One of the first findings in the Dutch pilots of the Dynamic Identity workshops were that a surprising amount of youngsters, aged 11 to 14, told us that one of the central questions of the workshop “Who are you until now” was not interesting for them. About one in three students said that finding the answer out to the question “Who am I” was not relevant to them. Rather they were interested in what others thought of them.

When Beata Staszynska and I told Radek Nowak from Dynamic Identity project partner GCPU about this findings he immediately reacted that people who rather are interested in the opinion of others than in their own answers are more prone to adopting addiction behavior.

Are the first findings a foreboding of a new trend? Or is the trend already there for a longer time?

The German yellow paper Bild probably summarized the ultimate consequence of placing intra-group identity over a personal identity: “they celebrate themselves”. The comment was made as a reaction to the Dutch football cup final where Ajax ultras threw fireworks on the field, thereby endangering their own goalie. A Dutch newspaper expanded on that: “This group of youngsters does not “celebrate” football or the game – they don’t even “celebrate” their own club. They only celebrate themselves. They come to the stadium to show that they are crazier, more extreme, tougher and more fanatical than other youth groups. They create their own stage on YouTube and social media”.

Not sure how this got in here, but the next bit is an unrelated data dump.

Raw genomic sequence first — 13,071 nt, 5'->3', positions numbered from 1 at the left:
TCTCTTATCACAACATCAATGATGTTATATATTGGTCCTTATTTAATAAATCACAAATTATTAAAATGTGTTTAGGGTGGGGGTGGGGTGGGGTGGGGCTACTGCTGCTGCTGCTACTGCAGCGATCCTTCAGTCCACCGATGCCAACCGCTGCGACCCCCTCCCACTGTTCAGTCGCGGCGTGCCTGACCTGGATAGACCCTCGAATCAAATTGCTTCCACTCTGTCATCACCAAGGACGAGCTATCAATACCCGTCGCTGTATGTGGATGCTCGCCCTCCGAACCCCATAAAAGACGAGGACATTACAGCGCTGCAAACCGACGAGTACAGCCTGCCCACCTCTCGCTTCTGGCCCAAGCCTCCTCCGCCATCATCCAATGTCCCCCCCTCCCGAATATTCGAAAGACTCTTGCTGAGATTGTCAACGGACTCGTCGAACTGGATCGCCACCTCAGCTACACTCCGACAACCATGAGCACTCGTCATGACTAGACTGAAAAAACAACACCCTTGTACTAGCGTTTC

I’ve been wondering for quite some time in stadiums why ultras follow their own program in the stadium during a game, hardly reacting to what is happening on the pitch. They dance and sing ninety minutes with admirable energy – but seem detached from the game. Is this the consequence of a dominating intra-group identity?

Maybe Zygmunt Bauman is right stating that “the updated version of Descartes’s Cogito is ‘I am seen, therefore I am’ – and that the more people who see me, the more I am …” (Moral Blindness, p.28)